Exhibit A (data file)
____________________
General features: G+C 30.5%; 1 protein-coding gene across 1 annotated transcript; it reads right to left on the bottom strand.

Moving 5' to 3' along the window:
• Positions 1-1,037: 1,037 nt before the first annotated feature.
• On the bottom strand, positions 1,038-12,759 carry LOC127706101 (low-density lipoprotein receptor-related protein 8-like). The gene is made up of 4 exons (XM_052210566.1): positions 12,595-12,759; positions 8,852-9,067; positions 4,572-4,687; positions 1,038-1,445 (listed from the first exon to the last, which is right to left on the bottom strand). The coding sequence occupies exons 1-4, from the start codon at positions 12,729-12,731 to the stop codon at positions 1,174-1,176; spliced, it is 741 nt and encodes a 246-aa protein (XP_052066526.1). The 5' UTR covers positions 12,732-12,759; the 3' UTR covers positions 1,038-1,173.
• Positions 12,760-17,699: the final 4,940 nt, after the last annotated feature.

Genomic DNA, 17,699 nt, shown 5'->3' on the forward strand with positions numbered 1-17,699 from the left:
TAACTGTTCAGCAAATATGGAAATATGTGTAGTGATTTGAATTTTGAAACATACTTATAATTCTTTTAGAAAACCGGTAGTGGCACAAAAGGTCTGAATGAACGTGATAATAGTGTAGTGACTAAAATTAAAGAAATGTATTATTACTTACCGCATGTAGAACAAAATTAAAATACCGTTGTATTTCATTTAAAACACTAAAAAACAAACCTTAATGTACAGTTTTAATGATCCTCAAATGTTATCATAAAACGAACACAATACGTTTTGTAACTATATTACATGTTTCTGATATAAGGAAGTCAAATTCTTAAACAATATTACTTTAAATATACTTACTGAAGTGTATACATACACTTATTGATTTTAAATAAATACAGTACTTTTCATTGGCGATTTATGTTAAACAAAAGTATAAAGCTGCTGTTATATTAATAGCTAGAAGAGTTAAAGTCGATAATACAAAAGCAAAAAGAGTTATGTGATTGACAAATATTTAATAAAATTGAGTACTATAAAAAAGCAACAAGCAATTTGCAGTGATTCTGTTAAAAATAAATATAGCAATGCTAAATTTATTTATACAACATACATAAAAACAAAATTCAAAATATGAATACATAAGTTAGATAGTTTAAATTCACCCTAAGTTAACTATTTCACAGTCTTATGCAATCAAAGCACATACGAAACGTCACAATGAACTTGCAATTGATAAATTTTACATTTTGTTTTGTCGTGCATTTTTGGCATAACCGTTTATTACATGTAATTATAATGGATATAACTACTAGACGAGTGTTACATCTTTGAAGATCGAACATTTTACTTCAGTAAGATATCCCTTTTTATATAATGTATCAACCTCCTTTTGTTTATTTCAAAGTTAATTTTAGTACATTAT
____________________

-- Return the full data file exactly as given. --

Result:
General features: G+C 30.5%; 1 protein-coding gene across 1 annotated transcript; it reads right to left on the bottom strand.

Moving 5' to 3' along the window:
• Positions 1-1,037: 1,037 nt before the first annotated feature.
• On the bottom strand, positions 1,038-12,759 carry LOC127706101 (low-density lipoprotein receptor-related protein 8-like). The gene is made up of 4 exons (XM_052210566.1): positions 12,595-12,759; positions 8,852-9,067; positions 4,572-4,687; positions 1,038-1,445 (listed from the first exon to the last, which is right to left on the bottom strand). The coding sequence occupies exons 1-4, from the start codon at positions 12,729-12,731 to the stop codon at positions 1,174-1,176; spliced, it is 741 nt and encodes a 246-aa protein (XP_052066526.1). The 5' UTR covers positions 12,732-12,759; the 3' UTR covers positions 1,038-1,173.
• Positions 12,760-17,699: the final 4,940 nt, after the last annotated feature.

Genomic DNA, 17,699 nt, shown 5'->3' on the forward strand with positions numbered 1-17,699 from the left:
TAACTGTTCAGCAAATATGGAAATATGTGTAGTGATTTGAATTTTGAAACATACTTATAATTCTTTTAGAAAACCGGTAGTGGCACAAAAGGTCTGAATGAACGTGATAATAGTGTAGTGACTAAAATTAAAGAAATGTATTATTACTTACCGCATGTAGAACAAAATTAAAATACCGTTGTATTTCATTTAAAACACTAAAAAACAAACCTTAATGTACAGTTTTAATGATCCTCAAATGTTATCATAAAACGAACACAATACGTTTTGTAACTATATTACATGTTTCTGATATAAGGAAGTCAAATTCTTAAACAATATTACTTTAAATATACTTACTGAAGTGTATACATACACTTATTGATTTTAAATAAATACAGTACTTTTCATTGGCGATTTATGTTAAACAAAAGTATAAAGCTGCTGTTATATTAATAGCTAGAAGAGTTAAAGTCGATAATACAAAAGCAAAAAGAGTTATGTGATTGACAAATATTTAATAAAATTGAGTACTATAAAAAAGCAACAAGCAATTTGCAGTGATTCTGTTAAAAATAAATATAGCAATGCTAAATTTATTTATACAACATACATAAAAACAAAATTCAAAATATGAATACATAAGTTAGATAGTTTAAATTCACCCTAAGTTAACTATTTCACAGTCTTATGCAATCAAAGCACATACGAAACGTCACAATGAACTTGCAATTGATAAATTTTACATTTTGTTTTGTCGTGCATTTTTGGCATAACCGTTTATTACATGTAATTATAATGGATATAACTACTAGACGAGTGTTACATCTTTGAAGATCGAACATTTTACTTCAGTAAGATATCCCTTTTTATATAATGTATCAACCTCCTTTTGTTTATTTCAAAGTTAATTTTAGTACATTAT